Monday, October 22, 2012

How to bulk update deals in Highrise HQ

One of the fun things about being a technology entrepreneurs is that occasionally I encounter business problems that give me a chance to touch code. In this case I had to update a bunch of Highrise HQ deals.

The business problem: At Telestax, we had a great first year, which we celebrated at the recent Mobicents Community Summit 2012 in Rio De Janeiro.  One of the decisions we made at the Summit was to grow the sales team. We use HighriseHQ and until now we've used it in a loosely organized fashion. The result of course was a messy pile of sales data.

Lesson learned. We've created a list of discovery questions, improved our data sheets, polished the offerings documents and created best practices for the sales process. Now we can pass on the knowledge to the new members of the sales team. But before we do that, we need to clean up the old mess. For example we need to organize deals in meaningful categories, remove outdated tasks, and establish proper visibility levels.

The technical challenge: HighriseHQ has a nice search UI, and intuitive create/update UI for individual entries, but it doesn't offer more advanced features such as bulk updates. At least I couldn't find them. This is probably by design as 37Signals is known for keeping things simple.

The solution: Fortunately there is a nice, well designed REST API that can be used with command line tools to get the job done. The task of updating a lot of leads takes a few command lines and a little scripting. In the example below, we are updating the visibility of all existing leads to a sales user group.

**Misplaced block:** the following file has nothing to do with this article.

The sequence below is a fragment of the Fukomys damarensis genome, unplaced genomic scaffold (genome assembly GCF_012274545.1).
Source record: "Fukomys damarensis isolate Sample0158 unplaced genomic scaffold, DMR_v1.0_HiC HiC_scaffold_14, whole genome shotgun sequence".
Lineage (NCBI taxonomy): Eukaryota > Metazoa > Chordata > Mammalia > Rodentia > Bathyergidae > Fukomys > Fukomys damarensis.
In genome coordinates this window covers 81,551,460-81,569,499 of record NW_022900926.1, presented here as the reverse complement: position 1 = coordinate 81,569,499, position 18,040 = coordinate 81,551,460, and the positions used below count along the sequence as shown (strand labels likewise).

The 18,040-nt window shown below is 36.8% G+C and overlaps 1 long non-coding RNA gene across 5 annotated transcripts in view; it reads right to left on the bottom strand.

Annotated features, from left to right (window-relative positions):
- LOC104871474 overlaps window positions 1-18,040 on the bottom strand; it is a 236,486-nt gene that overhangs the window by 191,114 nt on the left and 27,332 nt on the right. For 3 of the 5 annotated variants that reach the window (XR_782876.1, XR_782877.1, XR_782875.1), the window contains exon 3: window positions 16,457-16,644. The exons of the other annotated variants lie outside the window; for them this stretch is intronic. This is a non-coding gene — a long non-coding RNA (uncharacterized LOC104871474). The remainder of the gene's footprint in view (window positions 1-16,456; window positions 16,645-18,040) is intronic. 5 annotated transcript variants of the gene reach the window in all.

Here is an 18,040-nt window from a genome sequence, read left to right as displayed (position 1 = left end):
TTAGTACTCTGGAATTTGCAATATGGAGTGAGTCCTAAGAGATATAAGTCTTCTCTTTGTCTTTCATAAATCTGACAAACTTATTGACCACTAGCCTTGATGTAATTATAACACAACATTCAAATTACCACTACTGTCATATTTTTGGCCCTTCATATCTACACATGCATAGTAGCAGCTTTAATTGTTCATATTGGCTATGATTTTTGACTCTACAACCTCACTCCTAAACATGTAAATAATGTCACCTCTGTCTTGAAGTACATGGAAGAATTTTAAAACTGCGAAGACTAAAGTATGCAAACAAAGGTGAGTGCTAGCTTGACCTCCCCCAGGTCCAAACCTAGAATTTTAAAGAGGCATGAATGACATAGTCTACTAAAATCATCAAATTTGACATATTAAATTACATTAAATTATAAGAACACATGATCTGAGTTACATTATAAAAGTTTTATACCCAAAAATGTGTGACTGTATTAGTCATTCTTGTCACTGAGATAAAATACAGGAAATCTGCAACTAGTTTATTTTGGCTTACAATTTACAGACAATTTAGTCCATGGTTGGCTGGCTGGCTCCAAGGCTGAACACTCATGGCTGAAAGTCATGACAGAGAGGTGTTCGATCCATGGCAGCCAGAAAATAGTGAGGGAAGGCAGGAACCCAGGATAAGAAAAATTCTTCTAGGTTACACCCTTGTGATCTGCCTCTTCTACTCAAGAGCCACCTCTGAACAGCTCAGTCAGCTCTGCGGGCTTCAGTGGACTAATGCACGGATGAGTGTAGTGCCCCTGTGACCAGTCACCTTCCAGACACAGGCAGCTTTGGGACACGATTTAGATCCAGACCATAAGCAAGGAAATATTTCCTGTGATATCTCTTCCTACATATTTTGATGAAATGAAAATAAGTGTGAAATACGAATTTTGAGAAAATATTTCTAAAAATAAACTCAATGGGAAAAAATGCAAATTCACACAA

First let's get a list of all deals in an xml file:

curl -u 6006c09437e0e1fde:X > all-deals.xml

Then list the groups so we can see the integer ID of the group we want to apply to all deals:

curl -u 6006c09437e0e1fde:X

The result would have a section that looks similar to this:

    <id type="integer">437336</id>
    <name>Sales Account Managers</name>

We now have enough information to process. The next step is to write a script that creates update commands. We will use a simple XSLT stylesheet for the job:

<?xml version="1.0" encoding="ISO-8859-1"?>
<xsl:stylesheet version="1.0"
<xsl:template match="/deals">
      <xsl:for-each select="deal/id">
curl -u 6006c09437e0e1fde:X -X PUT  -H 'Content-Type: application/xml'  -d '<deal><visible-to>NamedGroup</visible-to><group-id type="integer">437361</group-id></deal>'<xsl:value-of select="text()" />.xml

The stylesheet above simply iterates over all deals in an xml file, extracts each deal ID and places it in a curl command that updates the visibility of the given deal to the group ID of Sales Account Managers. Let's name the XSLT file deal-visibility-update.xslt and run it with the xsltproc command line tool found on most Linux and OS X machines.

xsltproc deal-visibility-update.xslt deals-all.xml >

The output of the command goes to a shell script file that's almost ready to run. We just need to remove the first line, which is an xml heading printed by default by xsltproc.

<?xml version="1.0" encoding="UTF-8"?>

The rest of the file is a long list of curl commands printed by the xslt script. Let's run it.


It takes a second or two for each deal to be updated, because each curl command is a remote http invokation to the HighriseHQ server. It would have been a lot more efficient if we could run a bulk update query on the HighriseHQ server. However I am not complaining because this is not a daily need and its a whole lot faster than using the UI to update each deal. In fact I started that route and after twenty minutes of clicking decided that its going to take hours before I can make significant progress.

So here we go, in a couple of hours total, I managed to solve a business problem, play with code and blog about it.

If you know of more efficient ways to get the same job accomplished, please share in the comments section. Thank you in advance!